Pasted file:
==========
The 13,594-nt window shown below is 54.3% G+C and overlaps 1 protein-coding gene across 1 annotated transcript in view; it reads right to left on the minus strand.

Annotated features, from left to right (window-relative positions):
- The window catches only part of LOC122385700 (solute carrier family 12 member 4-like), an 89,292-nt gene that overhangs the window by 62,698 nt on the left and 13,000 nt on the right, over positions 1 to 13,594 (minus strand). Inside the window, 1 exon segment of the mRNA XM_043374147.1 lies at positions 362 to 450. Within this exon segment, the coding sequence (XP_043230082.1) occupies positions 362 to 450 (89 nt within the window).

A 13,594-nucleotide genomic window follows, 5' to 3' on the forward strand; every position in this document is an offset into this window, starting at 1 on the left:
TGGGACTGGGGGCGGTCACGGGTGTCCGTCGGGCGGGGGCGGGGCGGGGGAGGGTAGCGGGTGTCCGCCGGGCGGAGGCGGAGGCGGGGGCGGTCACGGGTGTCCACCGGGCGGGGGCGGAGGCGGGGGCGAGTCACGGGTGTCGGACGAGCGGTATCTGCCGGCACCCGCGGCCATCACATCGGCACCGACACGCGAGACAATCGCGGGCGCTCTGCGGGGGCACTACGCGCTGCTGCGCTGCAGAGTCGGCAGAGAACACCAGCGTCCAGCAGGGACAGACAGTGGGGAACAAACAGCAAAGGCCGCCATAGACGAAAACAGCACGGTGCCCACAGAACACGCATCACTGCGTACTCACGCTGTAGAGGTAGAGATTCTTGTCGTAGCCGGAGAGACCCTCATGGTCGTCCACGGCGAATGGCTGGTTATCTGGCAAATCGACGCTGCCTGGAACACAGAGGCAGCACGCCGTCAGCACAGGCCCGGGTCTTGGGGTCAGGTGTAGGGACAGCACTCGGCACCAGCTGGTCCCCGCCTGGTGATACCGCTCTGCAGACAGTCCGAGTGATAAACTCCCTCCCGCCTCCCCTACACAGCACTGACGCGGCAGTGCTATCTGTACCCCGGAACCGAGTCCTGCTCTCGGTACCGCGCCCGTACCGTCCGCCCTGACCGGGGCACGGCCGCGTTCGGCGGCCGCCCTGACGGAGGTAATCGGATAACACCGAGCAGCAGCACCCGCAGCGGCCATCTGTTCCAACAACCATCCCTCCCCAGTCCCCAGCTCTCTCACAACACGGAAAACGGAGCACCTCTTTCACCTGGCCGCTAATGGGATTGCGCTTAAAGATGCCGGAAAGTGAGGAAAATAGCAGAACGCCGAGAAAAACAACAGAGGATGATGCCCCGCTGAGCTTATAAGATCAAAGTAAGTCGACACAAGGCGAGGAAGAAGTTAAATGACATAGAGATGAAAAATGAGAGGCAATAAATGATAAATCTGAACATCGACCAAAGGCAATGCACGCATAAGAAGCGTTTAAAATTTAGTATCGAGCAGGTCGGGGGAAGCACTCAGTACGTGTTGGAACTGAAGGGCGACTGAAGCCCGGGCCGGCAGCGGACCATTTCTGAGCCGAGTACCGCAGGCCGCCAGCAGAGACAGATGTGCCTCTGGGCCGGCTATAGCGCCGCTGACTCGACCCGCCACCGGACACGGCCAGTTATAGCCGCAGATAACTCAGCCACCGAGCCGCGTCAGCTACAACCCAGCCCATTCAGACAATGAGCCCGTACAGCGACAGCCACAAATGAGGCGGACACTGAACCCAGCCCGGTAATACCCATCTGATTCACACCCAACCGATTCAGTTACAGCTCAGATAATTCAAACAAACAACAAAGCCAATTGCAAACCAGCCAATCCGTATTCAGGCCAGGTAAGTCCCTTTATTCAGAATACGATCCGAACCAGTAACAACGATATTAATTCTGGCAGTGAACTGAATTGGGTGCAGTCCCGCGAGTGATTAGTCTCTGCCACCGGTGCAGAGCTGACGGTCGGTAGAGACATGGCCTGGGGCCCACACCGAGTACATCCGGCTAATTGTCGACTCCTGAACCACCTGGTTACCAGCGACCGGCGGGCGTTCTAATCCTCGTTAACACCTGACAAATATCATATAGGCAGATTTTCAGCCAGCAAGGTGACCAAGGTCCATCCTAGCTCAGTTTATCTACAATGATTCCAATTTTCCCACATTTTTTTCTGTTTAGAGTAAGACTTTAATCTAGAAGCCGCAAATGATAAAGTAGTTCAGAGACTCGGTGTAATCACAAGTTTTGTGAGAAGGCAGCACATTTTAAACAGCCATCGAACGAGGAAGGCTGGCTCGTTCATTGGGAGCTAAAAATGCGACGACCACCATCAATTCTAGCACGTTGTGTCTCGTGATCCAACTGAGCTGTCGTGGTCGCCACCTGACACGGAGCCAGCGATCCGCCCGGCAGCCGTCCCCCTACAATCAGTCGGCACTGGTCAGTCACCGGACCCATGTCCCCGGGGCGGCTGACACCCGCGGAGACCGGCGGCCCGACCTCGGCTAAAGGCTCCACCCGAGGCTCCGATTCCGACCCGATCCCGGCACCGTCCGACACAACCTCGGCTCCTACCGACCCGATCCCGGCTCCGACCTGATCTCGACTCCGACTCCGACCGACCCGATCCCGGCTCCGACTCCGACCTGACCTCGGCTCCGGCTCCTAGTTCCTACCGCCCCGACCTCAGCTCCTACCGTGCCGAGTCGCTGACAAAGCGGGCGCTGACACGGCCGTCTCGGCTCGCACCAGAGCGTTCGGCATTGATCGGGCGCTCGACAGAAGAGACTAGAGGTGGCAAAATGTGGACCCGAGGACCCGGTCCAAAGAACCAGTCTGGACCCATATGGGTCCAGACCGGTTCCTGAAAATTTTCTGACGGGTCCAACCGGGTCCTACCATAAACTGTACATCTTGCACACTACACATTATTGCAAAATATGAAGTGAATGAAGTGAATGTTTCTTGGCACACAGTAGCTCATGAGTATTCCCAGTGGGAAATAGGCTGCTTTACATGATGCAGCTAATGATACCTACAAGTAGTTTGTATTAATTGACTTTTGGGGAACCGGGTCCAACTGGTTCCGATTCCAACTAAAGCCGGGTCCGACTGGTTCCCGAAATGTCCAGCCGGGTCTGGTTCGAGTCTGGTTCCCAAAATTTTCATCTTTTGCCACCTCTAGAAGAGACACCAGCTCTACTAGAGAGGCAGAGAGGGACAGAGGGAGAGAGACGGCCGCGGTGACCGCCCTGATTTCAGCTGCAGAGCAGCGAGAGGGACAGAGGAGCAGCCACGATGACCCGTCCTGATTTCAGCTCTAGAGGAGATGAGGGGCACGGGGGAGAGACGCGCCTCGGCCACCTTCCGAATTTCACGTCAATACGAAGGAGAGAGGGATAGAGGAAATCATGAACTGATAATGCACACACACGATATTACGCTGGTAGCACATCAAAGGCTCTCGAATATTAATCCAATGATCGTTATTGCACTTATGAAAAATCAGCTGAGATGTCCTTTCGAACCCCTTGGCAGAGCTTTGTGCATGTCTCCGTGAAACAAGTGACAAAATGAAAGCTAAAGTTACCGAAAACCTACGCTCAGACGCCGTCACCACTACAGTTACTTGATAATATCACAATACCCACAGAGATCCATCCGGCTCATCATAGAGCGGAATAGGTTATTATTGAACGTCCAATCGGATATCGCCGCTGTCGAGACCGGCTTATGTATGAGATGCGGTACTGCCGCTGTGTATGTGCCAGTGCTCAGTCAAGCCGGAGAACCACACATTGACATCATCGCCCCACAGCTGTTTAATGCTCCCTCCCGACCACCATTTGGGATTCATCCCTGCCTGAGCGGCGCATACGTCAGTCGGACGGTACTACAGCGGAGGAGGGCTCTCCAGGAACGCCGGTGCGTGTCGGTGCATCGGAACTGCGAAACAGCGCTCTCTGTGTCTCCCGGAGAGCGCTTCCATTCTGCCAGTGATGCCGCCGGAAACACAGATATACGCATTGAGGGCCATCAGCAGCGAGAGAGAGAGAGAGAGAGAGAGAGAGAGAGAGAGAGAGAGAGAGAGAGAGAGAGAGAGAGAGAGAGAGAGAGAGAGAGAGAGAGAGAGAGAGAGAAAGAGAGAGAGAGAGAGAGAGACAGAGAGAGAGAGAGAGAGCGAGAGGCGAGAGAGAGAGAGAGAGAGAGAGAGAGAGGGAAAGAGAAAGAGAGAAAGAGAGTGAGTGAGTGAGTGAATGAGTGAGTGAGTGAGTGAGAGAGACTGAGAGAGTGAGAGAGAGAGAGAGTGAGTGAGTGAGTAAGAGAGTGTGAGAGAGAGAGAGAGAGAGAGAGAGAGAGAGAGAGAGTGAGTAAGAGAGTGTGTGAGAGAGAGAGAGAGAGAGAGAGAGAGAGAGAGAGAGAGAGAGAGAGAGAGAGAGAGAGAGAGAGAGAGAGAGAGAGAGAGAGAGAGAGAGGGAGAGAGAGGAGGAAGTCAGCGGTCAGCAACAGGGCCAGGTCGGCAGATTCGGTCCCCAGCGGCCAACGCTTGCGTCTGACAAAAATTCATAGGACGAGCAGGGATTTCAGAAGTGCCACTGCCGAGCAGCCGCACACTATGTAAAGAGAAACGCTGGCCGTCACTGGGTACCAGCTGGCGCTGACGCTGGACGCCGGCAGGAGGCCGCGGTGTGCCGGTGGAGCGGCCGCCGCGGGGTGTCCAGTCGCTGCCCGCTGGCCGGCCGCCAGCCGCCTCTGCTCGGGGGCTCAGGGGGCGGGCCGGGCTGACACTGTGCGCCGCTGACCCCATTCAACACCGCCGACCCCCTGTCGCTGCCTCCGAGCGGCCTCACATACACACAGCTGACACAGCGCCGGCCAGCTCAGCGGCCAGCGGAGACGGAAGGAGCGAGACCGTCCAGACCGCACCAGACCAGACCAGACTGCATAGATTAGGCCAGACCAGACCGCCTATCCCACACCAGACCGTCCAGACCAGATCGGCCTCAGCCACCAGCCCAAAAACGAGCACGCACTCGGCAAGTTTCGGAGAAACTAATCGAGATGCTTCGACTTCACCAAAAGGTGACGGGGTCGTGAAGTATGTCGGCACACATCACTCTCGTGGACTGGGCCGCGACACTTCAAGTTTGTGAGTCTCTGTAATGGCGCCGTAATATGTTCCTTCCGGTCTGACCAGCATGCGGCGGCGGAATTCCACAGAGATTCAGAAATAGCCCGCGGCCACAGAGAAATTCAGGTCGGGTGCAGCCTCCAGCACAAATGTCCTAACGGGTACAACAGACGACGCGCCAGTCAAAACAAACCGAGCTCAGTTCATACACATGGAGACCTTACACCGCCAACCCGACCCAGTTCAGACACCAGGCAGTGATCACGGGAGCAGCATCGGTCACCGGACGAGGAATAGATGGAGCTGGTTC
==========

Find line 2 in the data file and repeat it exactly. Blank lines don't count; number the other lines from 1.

Annotated features, from left to right (window-relative positions):